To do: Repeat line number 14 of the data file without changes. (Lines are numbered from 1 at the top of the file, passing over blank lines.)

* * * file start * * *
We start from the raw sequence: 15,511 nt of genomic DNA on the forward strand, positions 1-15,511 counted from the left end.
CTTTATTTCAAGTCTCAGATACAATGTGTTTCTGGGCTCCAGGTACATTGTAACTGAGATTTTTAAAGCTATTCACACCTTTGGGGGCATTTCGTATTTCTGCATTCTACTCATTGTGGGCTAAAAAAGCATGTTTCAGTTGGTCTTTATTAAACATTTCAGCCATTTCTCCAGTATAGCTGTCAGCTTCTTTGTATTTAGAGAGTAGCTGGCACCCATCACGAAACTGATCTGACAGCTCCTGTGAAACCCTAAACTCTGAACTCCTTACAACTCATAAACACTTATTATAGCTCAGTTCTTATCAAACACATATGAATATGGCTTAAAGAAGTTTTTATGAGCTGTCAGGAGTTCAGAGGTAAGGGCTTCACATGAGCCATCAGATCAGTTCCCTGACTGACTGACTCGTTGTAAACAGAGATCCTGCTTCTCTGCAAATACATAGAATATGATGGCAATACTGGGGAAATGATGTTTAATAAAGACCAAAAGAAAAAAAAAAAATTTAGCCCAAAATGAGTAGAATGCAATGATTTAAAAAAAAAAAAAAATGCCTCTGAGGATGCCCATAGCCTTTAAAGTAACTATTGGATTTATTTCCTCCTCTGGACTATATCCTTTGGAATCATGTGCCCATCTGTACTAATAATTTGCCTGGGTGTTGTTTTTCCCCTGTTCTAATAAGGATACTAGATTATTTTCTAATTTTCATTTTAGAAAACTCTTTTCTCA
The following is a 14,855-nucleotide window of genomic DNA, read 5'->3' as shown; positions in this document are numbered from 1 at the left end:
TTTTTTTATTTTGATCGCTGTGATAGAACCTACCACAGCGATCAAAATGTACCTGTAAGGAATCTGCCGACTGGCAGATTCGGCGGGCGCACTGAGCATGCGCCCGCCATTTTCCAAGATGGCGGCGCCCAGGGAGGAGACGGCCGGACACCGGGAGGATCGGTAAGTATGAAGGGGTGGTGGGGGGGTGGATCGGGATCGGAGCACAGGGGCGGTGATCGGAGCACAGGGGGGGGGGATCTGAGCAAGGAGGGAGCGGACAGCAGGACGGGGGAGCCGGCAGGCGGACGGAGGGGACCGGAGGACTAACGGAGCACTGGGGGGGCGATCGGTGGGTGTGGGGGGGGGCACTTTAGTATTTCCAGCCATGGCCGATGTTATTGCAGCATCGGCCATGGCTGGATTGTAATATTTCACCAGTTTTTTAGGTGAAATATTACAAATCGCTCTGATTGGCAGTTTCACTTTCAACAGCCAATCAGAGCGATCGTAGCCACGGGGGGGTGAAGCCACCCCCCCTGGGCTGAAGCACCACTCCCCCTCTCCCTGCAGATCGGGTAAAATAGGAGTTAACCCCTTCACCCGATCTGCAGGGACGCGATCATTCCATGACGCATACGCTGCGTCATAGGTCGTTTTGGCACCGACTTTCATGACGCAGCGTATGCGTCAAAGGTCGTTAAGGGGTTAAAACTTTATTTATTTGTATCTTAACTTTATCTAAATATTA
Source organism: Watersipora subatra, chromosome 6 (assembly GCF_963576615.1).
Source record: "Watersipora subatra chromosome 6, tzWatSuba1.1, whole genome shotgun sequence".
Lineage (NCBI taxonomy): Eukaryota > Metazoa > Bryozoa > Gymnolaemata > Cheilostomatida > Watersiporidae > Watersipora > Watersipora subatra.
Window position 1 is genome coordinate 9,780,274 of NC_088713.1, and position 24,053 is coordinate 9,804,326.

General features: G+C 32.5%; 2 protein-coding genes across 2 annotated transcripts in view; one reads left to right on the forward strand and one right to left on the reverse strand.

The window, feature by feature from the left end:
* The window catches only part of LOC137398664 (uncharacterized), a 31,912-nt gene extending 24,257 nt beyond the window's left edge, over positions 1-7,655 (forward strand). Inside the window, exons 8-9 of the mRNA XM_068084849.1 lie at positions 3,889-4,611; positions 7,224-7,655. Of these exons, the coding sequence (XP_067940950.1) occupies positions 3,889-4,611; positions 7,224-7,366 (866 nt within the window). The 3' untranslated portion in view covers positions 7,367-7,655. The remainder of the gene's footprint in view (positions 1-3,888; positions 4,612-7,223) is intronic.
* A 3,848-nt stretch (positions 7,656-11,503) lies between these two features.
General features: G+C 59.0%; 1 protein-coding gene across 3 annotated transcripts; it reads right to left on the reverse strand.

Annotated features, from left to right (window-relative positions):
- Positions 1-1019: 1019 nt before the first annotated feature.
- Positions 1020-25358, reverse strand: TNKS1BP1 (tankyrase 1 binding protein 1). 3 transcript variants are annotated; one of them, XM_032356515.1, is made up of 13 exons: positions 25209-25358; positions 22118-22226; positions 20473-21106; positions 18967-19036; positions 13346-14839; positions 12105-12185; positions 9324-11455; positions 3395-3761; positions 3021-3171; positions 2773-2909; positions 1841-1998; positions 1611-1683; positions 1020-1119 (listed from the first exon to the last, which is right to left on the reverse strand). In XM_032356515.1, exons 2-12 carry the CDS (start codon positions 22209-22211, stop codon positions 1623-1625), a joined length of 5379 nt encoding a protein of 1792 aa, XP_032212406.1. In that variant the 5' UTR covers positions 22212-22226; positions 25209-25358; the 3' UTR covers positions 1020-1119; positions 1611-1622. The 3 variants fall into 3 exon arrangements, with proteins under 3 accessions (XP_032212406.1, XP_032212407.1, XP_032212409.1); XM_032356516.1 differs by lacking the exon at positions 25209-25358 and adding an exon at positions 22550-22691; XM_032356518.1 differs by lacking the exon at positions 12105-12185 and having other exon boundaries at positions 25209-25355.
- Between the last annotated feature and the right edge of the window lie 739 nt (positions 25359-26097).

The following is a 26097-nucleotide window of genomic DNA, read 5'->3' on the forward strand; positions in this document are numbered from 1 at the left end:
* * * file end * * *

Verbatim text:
Annotated features, from left to right (window-relative positions):